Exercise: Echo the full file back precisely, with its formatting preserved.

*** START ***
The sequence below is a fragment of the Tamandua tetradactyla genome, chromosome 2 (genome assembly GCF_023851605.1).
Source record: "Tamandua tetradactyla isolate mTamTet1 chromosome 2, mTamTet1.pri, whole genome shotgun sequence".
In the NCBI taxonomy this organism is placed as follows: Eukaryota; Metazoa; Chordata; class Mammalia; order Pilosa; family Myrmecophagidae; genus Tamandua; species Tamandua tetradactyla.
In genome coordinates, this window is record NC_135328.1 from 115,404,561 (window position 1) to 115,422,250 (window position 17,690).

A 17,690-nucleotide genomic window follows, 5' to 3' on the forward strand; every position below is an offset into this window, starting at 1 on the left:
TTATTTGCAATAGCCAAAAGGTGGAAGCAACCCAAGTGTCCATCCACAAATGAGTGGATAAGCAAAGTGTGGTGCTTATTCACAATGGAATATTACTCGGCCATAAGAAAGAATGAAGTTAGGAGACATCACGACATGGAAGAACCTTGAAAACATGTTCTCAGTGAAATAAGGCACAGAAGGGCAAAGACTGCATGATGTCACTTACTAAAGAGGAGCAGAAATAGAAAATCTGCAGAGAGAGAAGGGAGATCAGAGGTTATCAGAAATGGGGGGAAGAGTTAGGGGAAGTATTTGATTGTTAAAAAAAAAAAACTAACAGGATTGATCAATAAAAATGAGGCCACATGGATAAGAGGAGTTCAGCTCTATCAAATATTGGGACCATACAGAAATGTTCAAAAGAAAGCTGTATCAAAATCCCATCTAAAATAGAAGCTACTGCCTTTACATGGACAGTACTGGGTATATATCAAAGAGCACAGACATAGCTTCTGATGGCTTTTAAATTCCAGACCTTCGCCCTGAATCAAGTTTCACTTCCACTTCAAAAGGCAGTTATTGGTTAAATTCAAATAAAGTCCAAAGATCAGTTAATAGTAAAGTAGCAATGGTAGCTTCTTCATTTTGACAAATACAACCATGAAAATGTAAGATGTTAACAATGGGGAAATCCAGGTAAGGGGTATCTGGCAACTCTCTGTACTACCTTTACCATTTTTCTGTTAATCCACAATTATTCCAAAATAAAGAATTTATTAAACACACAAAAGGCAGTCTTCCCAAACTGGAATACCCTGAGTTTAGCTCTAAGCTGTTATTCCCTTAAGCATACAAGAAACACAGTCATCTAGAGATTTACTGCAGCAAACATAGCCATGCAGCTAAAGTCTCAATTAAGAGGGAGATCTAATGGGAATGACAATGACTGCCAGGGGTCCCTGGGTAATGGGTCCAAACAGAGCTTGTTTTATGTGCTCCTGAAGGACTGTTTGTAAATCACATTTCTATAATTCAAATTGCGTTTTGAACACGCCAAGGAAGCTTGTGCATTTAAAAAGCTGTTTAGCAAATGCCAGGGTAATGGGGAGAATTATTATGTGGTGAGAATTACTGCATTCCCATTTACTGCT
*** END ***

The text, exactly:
The sequence below is a fragment of the Tamandua tetradactyla genome, chromosome 2 (genome assembly GCF_023851605.1).
Source record: "Tamandua tetradactyla isolate mTamTet1 chromosome 2, mTamTet1.pri, whole genome shotgun sequence".
In the NCBI taxonomy this organism is placed as follows: Eukaryota; Metazoa; Chordata; class Mammalia; order Pilosa; family Myrmecophagidae; genus Tamandua; species Tamandua tetradactyla.
In genome coordinates, this window is record NC_135328.1 from 115,404,561 (window position 1) to 115,422,250 (window position 17,690).

A 17,690-nucleotide genomic window follows, 5' to 3' on the forward strand; every position below is an offset into this window, starting at 1 on the left:
TTATTTGCAATAGCCAAAAGGTGGAAGCAACCCAAGTGTCCATCCACAAATGAGTGGATAAGCAAAGTGTGGTGCTTATTCACAATGGAATATTACTCGGCCATAAGAAAGAATGAAGTTAGGAGACATCACGACATGGAAGAACCTTGAAAACATGTTCTCAGTGAAATAAGGCACAGAAGGGCAAAGACTGCATGATGTCACTTACTAAAGAGGAGCAGAAATAGAAAATCTGCAGAGAGAGAAGGGAGATCAGAGGTTATCAGAAATGGGGGGAAGAGTTAGGGGAAGTATTTGATTGTTAAAAAAAAAAAACTAACAGGATTGATCAATAAAAATGAGGCCACATGGATAAGAGGAGTTCAGCTCTATCAAATATTGGGACCATACAGAAATGTTCAAAAGAAAGCTGTATCAAAATCCCATCTAAAATAGAAGCTACTGCCTTTACATGGACAGTACTGGGTATATATCAAAGAGCACAGACATAGCTTCTGATGGCTTTTAAATTCCAGACCTTCGCCCTGAATCAAGTTTCACTTCCACTTCAAAAGGCAGTTATTGGTTAAATTCAAATAAAGTCCAAAGATCAGTTAATAGTAAAGTAGCAATGGTAGCTTCTTCATTTTGACAAATACAACCATGAAAATGTAAGATGTTAACAATGGGGAAATCCAGGTAAGGGGTATCTGGCAACTCTCTGTACTACCTTTACCATTTTTCTGTTAATCCACAATTATTCCAAAATAAAGAATTTATTAAACACACAAAAGGCAGTCTTCCCAAACTGGAATACCCTGAGTTTAGCTCTAAGCTGTTATTCCCTTAAGCATACAAGAAACACAGTCATCTAGAGATTTACTGCAGCAAACATAGCCATGCAGCTAAAGTCTCAATTAAGAGGGAGATCTAATGGGAATGACAATGACTGCCAGGGGTCCCTGGGTAATGGGTCCAAACAGAGCTTGTTTTATGTGCTCCTGAAGGACTGTTTGTAAATCACATTTCTATAATTCAAATTGCGTTTTGAACACGCCAAGGAAGCTTGTGCATTTAAAAAGCTGTTTAGCAAATGCCAGGGTAATGGGGAGAATTATTATGTGGTGAGAATTACTGCATTCCCATTTACTGCT